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What is this:

synchronized (this) {
    // ...some code...
}

good for? (Could you write an example?)

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put on hold as too broad by David Schwartz, Jeffrey Bosboom, Roddy of the Frozen Peas, Achrome, Dijkgraaf 2 days ago

There are either too many possible answers, or good answers would be too long for this format. Please add details to narrow the answer set or to isolate an issue that can be answered in a few paragraphs. If this question can be reworded to fit the rules in the help center, please edit the question.

4 Answers 4

up vote 4 down vote accepted

It prevents multiple threads from running the code contained within the braces. Whilst one thread is running that code, the remainder are blocked. When the first thread completes, one of the blocked threads will then run the synchronised code, and so on.

Why do you want to do this ? The code within the block may modify objects such that they're in an inconsistent state until the blocks exits. So a second thread coming in would find inconsistent objects. From that point on chaos ensues.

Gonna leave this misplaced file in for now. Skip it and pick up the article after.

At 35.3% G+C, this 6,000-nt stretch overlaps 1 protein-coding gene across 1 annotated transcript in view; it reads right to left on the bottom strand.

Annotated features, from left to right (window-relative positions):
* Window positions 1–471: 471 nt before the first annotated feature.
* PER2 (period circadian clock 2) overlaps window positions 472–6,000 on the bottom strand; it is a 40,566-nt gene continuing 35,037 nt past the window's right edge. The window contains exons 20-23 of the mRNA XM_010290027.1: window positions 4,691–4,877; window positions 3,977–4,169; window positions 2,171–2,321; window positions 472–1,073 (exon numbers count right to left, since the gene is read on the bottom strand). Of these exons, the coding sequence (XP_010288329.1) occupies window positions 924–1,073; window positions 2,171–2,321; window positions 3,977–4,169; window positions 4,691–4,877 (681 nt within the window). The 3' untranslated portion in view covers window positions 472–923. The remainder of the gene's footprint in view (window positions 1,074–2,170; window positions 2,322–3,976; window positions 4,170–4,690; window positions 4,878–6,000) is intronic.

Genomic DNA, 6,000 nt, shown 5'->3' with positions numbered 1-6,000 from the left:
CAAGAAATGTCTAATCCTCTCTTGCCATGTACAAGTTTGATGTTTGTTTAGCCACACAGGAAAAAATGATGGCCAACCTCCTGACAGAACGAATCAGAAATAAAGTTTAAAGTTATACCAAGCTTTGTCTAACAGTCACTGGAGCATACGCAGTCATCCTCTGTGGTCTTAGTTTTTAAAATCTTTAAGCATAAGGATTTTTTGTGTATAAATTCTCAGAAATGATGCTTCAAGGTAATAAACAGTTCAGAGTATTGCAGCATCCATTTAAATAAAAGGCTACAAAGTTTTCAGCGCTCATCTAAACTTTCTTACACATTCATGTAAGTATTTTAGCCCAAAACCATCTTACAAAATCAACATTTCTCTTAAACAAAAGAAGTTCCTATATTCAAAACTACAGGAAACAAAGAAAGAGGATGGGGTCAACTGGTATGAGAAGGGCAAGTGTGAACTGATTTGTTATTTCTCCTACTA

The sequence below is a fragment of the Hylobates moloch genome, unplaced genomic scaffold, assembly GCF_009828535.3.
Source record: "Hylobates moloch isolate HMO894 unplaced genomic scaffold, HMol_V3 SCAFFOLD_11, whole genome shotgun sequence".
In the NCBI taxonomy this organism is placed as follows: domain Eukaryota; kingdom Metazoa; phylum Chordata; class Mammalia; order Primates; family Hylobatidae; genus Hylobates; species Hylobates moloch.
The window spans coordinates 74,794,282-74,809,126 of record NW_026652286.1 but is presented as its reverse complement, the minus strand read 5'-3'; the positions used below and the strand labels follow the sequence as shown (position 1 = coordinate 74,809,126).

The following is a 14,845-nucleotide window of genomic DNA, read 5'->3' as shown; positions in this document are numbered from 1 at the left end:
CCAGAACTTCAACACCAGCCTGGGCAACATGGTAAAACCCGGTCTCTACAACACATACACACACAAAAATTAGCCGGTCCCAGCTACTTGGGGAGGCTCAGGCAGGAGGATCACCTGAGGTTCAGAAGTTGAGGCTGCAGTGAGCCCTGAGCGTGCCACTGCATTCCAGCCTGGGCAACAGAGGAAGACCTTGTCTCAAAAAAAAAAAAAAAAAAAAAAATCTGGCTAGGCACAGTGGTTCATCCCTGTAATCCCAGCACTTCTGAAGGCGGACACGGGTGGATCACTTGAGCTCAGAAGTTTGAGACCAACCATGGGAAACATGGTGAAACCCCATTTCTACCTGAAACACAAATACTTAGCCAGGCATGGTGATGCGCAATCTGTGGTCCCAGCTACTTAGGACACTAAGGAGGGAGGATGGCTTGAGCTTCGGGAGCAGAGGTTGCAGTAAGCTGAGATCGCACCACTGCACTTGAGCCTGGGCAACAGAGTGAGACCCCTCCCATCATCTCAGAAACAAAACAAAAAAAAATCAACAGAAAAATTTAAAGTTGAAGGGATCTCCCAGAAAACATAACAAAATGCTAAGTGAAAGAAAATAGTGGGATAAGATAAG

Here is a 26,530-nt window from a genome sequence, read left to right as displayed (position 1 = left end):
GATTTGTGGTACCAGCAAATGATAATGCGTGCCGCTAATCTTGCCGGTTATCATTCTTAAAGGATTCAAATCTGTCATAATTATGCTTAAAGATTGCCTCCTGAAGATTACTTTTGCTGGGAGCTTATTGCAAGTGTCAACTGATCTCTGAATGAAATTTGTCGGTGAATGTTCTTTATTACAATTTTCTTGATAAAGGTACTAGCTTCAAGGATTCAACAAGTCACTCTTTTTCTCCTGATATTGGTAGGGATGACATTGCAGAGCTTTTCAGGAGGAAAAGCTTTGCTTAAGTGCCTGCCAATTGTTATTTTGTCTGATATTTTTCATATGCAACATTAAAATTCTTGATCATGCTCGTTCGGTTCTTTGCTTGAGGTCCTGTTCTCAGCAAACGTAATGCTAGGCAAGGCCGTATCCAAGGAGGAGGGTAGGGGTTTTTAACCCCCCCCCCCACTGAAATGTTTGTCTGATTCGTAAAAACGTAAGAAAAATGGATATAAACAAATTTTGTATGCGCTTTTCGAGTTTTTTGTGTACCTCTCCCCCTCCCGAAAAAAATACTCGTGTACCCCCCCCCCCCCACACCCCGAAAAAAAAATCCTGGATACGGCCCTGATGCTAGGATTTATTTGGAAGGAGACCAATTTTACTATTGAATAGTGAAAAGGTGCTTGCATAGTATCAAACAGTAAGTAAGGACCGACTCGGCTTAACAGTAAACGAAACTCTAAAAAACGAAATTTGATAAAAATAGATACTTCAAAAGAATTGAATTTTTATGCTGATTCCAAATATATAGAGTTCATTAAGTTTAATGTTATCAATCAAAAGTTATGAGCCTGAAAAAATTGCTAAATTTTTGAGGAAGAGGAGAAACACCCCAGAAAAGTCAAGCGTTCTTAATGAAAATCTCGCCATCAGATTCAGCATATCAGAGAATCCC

An example would be removing an object from one pool and inserting it in another. A second thread might run whilst the first thread is moving the object, and subsequently find the object referenced in both collections, or neither.

You can also use this mechanism to restrict multiple threads from accessing a resource designed to be used by one resource (e.g. a trivial database, for example).

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It prevents concurrent access to a resource. Sun's got a pretty good description with examples.

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Note that the following two are equivalent:

synchronized void someMethod() {
    // ...
}

and

void someMethod() {
    synchronized (this) {
        // ...
    }
}
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From the now-defunct Java Quick Reference formerly at http://www.janeg.ca/scjp/threads/synchronized.html:

Synchronizing threads has the effect of serializing access to blocks of code running on the thread. Serializing in this context means giving one thread at a time the right to execute specific block of code.

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